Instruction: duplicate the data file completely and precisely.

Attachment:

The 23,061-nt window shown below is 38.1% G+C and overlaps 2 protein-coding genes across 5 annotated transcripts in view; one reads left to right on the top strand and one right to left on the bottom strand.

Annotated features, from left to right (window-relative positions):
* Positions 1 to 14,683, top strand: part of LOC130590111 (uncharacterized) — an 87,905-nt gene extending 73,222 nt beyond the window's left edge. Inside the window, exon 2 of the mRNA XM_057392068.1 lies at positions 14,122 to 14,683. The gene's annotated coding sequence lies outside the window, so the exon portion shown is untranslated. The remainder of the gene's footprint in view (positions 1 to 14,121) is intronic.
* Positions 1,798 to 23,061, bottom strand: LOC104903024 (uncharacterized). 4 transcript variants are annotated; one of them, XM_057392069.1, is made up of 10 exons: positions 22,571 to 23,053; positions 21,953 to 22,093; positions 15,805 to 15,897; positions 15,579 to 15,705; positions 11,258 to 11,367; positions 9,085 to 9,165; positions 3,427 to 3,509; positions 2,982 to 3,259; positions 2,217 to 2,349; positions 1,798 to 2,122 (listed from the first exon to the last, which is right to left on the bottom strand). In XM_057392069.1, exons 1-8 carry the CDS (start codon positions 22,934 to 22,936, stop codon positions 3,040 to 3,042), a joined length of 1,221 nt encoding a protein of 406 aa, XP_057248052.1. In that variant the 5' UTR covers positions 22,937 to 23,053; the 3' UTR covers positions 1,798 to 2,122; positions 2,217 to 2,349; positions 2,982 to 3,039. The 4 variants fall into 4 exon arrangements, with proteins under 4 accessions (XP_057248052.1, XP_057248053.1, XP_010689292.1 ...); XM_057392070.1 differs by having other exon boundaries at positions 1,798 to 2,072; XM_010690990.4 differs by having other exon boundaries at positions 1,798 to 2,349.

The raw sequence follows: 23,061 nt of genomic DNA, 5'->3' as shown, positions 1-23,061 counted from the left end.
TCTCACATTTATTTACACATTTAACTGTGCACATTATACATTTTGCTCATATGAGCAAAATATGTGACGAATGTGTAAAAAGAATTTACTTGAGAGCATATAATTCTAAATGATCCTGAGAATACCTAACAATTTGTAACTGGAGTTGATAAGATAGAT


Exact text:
The 23,061-nt window shown below is 38.1% G+C and overlaps 2 protein-coding genes across 5 annotated transcripts in view; one reads left to right on the top strand and one right to left on the bottom strand.

Annotated features, from left to right (window-relative positions):
* Positions 1 to 14,683, top strand: part of LOC130590111 (uncharacterized) — an 87,905-nt gene extending 73,222 nt beyond the window's left edge. Inside the window, exon 2 of the mRNA XM_057392068.1 lies at positions 14,122 to 14,683. The gene's annotated coding sequence lies outside the window, so the exon portion shown is untranslated. The remainder of the gene's footprint in view (positions 1 to 14,121) is intronic.
* Positions 1,798 to 23,061, bottom strand: LOC104903024 (uncharacterized). 4 transcript variants are annotated; one of them, XM_057392069.1, is made up of 10 exons: positions 22,571 to 23,053; positions 21,953 to 22,093; positions 15,805 to 15,897; positions 15,579 to 15,705; positions 11,258 to 11,367; positions 9,085 to 9,165; positions 3,427 to 3,509; positions 2,982 to 3,259; positions 2,217 to 2,349; positions 1,798 to 2,122 (listed from the first exon to the last, which is right to left on the bottom strand). In XM_057392069.1, exons 1-8 carry the CDS (start codon positions 22,934 to 22,936, stop codon positions 3,040 to 3,042), a joined length of 1,221 nt encoding a protein of 406 aa, XP_057248052.1. In that variant the 5' UTR covers positions 22,937 to 23,053; the 3' UTR covers positions 1,798 to 2,122; positions 2,217 to 2,349; positions 2,982 to 3,039. The 4 variants fall into 4 exon arrangements, with proteins under 4 accessions (XP_057248052.1, XP_057248053.1, XP_010689292.1 ...); XM_057392070.1 differs by having other exon boundaries at positions 1,798 to 2,072; XM_010690990.4 differs by having other exon boundaries at positions 1,798 to 2,349.

The raw sequence follows: 23,061 nt of genomic DNA, 5'->3' as shown, positions 1-23,061 counted from the left end.
TCTCACATTTATTTACACATTTAACTGTGCACATTATACATTTTGCTCATATGAGCAAAATATGTGACGAATGTGTAAAAAGAATTTACTTGAGAGCATATAATTCTAAATGATCCTGAGAATACCTAACAATTTGTAACTGGAGTTGATAAGATAGAT